Our subject for today is a 1936 pop song of no great merit — a pastiche really — by Al Sherman, Abner Silver and Jack Maskill. I can imagine it being the result of three songwriters sitting around and chatting. “Hey, what about a Hawaiian song?” “Not more Hawaii! Pick someplace else. All it has to have is a beach.” “Yeah, that ____ works. But enough of the ______ hula maidens and the ______ pineapple calling me home to the islands.” “Yeah, we have to have a gimmick to load this _____ into the jukeboxes, get those ______ royalties.” “What about this. Boy meets girl in some ______ island and then they find out they used to live next door down South.” “You mean the song that’s got everything?” “Yeah. Bet you drinks that we can get this done in an hour.” “You’re on!”
I don’t really know if the Brill Building gents really spoke like this, with enthusiastic expletives redacted here, but it pleases me to imagine rather cynical craftspeople turning out popular art that charms me still, eighty years later. And the mixing of genres on the sheet music cover is most remarkable, but I gather that the couple is enjoying the tulips and their cottage while recalling those tropical moments . . .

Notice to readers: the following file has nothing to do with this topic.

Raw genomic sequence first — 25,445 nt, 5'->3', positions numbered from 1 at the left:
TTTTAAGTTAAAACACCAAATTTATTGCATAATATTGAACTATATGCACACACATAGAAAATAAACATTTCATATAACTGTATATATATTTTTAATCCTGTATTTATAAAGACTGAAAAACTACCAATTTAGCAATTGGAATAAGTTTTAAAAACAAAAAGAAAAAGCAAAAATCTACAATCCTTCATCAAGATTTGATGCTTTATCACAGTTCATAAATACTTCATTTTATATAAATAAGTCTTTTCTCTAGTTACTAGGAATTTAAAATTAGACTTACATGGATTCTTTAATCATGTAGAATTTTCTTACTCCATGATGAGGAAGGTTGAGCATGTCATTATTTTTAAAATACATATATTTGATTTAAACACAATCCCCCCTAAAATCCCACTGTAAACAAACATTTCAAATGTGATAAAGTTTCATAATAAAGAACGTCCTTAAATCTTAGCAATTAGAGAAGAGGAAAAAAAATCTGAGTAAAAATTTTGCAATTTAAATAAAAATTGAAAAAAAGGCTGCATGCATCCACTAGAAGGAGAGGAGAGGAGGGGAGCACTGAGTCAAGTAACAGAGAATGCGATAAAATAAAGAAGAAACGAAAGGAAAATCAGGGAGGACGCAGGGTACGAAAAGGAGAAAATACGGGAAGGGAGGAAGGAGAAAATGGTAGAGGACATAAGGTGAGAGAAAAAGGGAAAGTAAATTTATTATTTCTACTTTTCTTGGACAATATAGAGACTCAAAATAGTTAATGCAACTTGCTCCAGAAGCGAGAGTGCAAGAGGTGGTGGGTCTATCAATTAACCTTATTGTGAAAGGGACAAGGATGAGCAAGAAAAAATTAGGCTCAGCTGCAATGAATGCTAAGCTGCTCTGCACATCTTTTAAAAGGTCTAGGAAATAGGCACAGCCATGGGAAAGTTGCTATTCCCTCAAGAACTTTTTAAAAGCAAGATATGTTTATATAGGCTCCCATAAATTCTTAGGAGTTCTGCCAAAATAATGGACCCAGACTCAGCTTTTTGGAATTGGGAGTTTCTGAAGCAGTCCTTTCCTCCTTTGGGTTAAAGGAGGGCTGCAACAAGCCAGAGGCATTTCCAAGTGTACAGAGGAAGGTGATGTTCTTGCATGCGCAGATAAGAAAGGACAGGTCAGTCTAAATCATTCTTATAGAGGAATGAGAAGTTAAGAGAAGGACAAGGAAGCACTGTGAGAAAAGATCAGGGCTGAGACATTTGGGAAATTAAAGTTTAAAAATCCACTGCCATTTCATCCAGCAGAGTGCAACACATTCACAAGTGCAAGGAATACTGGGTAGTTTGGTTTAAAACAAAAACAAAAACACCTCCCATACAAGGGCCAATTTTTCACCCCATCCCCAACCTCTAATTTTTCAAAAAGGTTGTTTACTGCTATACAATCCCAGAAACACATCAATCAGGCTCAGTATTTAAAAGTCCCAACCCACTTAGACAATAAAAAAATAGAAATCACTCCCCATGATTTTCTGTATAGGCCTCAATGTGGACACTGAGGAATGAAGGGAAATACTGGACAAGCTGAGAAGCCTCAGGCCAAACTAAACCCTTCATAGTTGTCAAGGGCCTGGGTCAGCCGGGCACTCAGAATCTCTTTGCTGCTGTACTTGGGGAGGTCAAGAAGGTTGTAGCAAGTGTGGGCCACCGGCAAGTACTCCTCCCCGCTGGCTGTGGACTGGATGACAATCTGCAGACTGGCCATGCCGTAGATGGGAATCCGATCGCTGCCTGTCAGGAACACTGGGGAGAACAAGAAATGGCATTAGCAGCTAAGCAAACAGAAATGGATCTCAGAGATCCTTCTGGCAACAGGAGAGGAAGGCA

Here are three variations on that theme. The first, Tommy Dorsey’s version with vocal by Edythe Wright. Some call the early Dorsey band “Dixieland-flavored,” as if true culture didn’t happen until Sy Oliver started writing arrangements and Sinatra began to woo, but this record rocks. You don’t have to wait for Bud Freeman to make a late appearances — on one of those delicious bridges — because the Blessed Dave Tough is making himself heard and felt throughout. I would urge listeners to hear this performance once as a totality, and then concentrate on the orchestral delights Dave offers:
Then, Miss Connie Boswell’s. What an irresistible groove — and her return for the final sixteen bars is like a triumphant aria in Hot. Some of this is thanks to the Bob Crosby band of the time — Yank Lawson, I think, and certainly Matty Matlock:
But we save the real multi-layered delights for last, Henry “Red” Allen and his Orchestra. Even when they’re playing the melody fairly straight — for dancers — with Henry’s bridge, it’s swinging from the start. And his singing is so personal (boyish and hot) that no one could mistake him for anyone else:
What happens after the vocal is wonderful — a mixture of timbres and approaches beginning with a trumpet solo that could and should have gone on for years. One of the many times I’ve felt, “That record is too short!” But what a joy to have it — with Tab Smith and a very sedate J.C. Higginbotham.
What’s the sermon or the lesson? Great musicians transform ordinary material with memorable results.
May your happiness increase!